Lessons for L&D: How we've forgotten the essentials pt2by
Andrew Jackson concludes his feature about organisational and instructional design.
I’ve seen inside the learning and development function of many organisations of varying sizes. And if I’m honest, I don’t think there are anywhere near enough of them creating really excellent, high-quality learning. Lots are just average. There are some where the quality is poor, bordering on the terrible. And there’s a minority where it’s so appallingly bad, I would feel embarrassed to even admit to involvement in learning and development.
In the first part of this article, I considered two key reasons for this lack of excellence. Too much focus on the systems and tools needed to deliver learning options. Too little attention paid to raising the quality of actual learning events, through the application of solid instructional design techniques and guidelines.
In this second and final part of the article, I’d like to focus on three key areas of instructional design. If you work intensively on these aspects of your learning design, you’re almost guaranteed a significant difference in learner engagement, satisfaction with learning and (most important) measurable performance improvements.
Lick subject matter experts and their content into shape
Analysing content has to be the Cinderella of designing learning events. Some even argue it’s not part of instructional design at all. This goes some way to explaining why most people spend very little time analysing it, stripping out the unnecessary stuff and matching what’s left precisely with learning needs and objectives.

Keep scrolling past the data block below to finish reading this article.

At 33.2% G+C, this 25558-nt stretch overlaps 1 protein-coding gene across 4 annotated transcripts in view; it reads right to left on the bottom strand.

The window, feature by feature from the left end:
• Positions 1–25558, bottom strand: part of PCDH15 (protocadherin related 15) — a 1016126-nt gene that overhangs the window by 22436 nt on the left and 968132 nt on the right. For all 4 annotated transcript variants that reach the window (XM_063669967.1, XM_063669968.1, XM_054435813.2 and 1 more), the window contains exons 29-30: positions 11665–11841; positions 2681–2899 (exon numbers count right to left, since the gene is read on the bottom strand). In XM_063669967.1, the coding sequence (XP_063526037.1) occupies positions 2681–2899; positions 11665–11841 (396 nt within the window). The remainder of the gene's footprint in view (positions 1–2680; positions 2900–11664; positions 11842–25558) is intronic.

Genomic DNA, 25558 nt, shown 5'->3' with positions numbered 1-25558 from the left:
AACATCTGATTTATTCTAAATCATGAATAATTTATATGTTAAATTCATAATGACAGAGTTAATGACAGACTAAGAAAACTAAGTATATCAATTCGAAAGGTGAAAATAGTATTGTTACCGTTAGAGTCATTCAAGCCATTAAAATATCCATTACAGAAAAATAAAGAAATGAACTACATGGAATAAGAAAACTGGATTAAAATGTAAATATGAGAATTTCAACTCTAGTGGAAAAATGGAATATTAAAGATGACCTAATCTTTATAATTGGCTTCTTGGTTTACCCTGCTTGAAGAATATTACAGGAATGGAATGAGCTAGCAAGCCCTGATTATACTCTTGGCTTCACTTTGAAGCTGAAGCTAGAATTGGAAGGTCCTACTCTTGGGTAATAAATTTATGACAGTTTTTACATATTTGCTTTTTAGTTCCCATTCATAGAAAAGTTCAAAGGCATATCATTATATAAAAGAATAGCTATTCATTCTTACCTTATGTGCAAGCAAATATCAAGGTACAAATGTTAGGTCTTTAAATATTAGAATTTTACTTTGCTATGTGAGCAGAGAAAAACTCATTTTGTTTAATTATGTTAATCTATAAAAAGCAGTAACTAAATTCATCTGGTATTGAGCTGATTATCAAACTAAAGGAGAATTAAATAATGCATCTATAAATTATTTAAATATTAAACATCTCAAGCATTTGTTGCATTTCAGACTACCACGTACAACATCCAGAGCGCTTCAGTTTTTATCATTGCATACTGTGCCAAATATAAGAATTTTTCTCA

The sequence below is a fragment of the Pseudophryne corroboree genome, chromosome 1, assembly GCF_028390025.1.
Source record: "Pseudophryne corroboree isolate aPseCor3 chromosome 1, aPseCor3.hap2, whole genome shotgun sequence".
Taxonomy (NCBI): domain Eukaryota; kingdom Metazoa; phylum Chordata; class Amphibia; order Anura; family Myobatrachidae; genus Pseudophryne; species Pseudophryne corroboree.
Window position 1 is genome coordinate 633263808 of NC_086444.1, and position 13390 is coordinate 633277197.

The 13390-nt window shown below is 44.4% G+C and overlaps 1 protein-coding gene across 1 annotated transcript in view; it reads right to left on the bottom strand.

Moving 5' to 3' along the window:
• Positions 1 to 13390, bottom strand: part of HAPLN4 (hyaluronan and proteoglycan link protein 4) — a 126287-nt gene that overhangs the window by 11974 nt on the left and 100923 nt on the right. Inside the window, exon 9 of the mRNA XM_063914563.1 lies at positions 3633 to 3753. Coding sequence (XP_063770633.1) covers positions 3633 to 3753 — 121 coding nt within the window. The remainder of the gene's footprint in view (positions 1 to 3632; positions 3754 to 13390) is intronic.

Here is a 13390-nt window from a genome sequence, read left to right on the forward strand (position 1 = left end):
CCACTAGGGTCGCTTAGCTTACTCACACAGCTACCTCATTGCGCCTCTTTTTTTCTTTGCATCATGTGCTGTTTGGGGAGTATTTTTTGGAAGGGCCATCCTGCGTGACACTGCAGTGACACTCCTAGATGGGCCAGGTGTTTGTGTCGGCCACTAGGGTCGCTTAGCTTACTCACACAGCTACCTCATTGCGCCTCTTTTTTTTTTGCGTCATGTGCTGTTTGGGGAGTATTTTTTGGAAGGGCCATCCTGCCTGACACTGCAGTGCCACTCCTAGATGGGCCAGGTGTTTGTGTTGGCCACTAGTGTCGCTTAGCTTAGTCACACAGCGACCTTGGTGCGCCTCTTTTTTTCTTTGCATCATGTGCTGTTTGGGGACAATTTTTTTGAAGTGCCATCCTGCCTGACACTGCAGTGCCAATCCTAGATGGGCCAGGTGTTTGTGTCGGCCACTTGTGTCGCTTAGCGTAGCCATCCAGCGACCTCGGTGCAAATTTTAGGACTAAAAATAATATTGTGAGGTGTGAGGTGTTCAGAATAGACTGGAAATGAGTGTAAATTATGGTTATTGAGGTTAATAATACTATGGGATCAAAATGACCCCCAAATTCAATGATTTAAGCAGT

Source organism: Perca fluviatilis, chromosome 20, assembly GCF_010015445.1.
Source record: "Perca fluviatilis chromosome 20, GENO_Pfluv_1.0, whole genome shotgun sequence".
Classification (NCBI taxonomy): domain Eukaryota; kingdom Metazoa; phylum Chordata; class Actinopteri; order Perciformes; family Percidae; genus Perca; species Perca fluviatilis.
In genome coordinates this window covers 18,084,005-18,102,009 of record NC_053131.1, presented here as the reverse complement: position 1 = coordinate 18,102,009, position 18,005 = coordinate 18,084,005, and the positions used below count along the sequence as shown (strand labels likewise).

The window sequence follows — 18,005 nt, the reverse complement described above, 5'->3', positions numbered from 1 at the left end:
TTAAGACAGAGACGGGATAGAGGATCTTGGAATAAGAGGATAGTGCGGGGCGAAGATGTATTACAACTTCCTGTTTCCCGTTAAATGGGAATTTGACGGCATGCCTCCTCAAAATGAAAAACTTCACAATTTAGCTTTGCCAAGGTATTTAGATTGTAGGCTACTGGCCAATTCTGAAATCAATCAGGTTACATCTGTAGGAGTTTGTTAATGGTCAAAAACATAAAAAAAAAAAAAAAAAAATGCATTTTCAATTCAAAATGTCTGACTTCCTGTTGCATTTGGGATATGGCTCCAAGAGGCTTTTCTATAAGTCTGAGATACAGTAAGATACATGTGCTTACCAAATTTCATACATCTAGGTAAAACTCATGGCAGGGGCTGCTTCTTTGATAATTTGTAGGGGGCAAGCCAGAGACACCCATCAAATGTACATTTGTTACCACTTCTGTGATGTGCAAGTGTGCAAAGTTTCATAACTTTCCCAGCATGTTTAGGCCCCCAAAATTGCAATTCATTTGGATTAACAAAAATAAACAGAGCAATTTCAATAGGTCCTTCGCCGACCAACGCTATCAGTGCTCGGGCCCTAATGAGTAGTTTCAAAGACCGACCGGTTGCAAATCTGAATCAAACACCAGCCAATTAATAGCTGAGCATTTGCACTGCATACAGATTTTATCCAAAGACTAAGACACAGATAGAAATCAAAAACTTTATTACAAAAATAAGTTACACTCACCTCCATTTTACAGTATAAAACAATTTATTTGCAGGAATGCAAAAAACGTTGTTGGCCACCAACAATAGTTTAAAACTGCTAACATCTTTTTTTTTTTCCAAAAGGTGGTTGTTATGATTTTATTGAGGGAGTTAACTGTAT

It can be tedious and time-consuming. If you’re working outside your normal area of subject matter expertise, you need your brain completely in gear and you need to work hard to lick your subject matter experts and their respective brain dumps into shape.
But doing so pays huge dividends. And here’s why. If you know your instructional design already, you should know about cognitive load (or more specifically intrinsic load). Put simply, this is the effort expended by your learners’ brains just to process something new or unfamiliar. Pile too much on your learners all at once and their brains simply won’t cope.
This is why careful analysis and scoping of the content for a learning event is so, so important. Extra stuff that learners simply don’t need to know just slows down their ability to process everything. It’s a bit like sending a runner out on to the track with weights attached to his legs – and then wondering why he comes last in his race.
"Pile too much on your learners all at once and their brains simply won’t cope."
If you want to get smart about analysing your subject matter content and keeping it under control for the benefit of your learners, I know no better tool for this than Robert Horn’s six information types. Check out the Wikipedia entry on information mapping to find out more about this.
Match your course design to the brain’s learning process
When we are learning something new, our brain goes through a series of predictable steps to make the learning happen. The simple view of this? Our brain is like a sponge. Pour stuff in there and it will stick. Lots of learning is still designed around this thinking: lectures, presentations, deathly dull elearning packages are just several examples.
In reality, this is one of the least effective ways of learning. Our brains are far more than just sponges. Once they start receiving new stuff, they need to first assimilate it and then store it somewhere. This second step is akin to a classification process, filing away something new in a logical, easy-to-find place.